Haidian District People's Court recently ruled that an iPad application for Chinese-language news violates copyrights, levied a 100,000-yuan ($15,600) fine and ordered the developer to withdraw the software.
The lawsuit filed by Beijing News alleged Minesage Co Ltd illegally used its content and layouts in software that was developed for the iPad.
The newspaper discovered the app called Chinese Newspapers last year before it developed its own software for the iPad.
"We sent documents to the company asking them to stop the violation, but got no response," said a spokesman for Beijing News. "As a result, to protect our intellectual property rights and profits, we made the decision to bring legal action against the software developer."
Minesage argued in court that it showed readers the content copyright belonged to the original media.
In addition, the company said it only provided links to the news, so it did not harm the newspaper's interests and might actually bring in customers.
But the judge found no description of link services or news sources in the software support documentation.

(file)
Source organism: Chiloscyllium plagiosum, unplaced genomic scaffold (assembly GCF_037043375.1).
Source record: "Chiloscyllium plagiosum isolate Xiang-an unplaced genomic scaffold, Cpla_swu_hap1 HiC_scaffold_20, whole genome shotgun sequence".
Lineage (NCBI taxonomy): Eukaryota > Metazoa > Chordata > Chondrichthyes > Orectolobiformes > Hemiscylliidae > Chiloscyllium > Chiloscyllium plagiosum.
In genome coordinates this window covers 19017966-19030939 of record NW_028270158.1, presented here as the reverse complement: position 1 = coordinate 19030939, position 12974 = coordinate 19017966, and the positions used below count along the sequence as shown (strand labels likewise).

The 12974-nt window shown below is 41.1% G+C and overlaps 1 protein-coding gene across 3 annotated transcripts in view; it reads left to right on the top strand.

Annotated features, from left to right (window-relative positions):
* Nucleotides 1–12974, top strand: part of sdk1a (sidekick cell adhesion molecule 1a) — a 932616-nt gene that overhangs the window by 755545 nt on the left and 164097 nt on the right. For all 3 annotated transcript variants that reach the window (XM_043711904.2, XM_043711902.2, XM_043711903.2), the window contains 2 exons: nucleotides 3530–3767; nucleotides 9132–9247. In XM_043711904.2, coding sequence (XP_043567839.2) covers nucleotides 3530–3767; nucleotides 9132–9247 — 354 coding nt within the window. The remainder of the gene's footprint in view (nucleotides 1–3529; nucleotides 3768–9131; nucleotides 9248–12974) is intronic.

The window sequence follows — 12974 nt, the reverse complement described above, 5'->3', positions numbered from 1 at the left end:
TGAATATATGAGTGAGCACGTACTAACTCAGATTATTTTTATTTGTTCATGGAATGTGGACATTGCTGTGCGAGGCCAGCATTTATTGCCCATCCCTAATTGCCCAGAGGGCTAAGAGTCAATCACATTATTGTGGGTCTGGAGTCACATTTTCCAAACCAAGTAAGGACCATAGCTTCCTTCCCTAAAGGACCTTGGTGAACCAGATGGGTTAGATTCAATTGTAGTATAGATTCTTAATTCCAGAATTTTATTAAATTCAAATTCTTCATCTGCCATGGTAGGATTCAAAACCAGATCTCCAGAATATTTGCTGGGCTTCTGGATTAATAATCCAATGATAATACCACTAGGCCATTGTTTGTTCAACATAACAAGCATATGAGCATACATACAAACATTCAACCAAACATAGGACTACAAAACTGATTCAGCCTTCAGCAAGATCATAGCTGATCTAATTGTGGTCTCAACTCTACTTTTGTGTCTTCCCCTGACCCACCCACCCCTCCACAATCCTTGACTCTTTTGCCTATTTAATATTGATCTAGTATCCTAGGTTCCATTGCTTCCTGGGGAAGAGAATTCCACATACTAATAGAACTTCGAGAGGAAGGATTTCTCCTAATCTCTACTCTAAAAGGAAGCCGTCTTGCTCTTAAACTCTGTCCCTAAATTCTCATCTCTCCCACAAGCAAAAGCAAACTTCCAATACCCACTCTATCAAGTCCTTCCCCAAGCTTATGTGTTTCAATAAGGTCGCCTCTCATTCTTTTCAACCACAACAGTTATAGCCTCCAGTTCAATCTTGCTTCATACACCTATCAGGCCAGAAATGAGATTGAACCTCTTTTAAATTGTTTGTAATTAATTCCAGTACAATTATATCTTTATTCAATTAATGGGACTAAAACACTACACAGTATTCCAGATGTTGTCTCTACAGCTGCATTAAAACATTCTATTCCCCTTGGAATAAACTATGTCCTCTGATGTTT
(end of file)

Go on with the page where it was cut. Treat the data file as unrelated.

The company also admitted the software allowed customers to download e-papers without visiting a newspaper's website, which the court found to be illegal.
Zhang Fan, an expert at Chinese IT industry research firm Analysys International, said the court ruling is not surprising.
"It is clear that the company violated the newspaper's Internet transmission rights because it neither received authorization nor paid the copyright owner," Zhang said.
He noted that the rising popularity of the iPad and iPhone across the nation has led to an increasing number of traditional publishers to develop e-paper editions, bringing new challenges to copyright protection.
"Compared with traditional Internet applications, the new mode brought by best-selling tablet computers and smartphones could make infringing actions more concealed," he explained.
"It is progress that they innovate forms of traditional media, but software developers should not forget to show respect to copyright owners and create within the legal framework," said Zhang.
Yuan Fuzhen, deputy director of the Shanghai Intellectual Property Research Institute, noted that traditional media could learn from the case.
He also suggested that lawmakers increase compensation in copyright violations.
"The compensation is not very much, which creates an imbalance between the cost of defending one's rights and the illegal income to the infringer," Yuan said.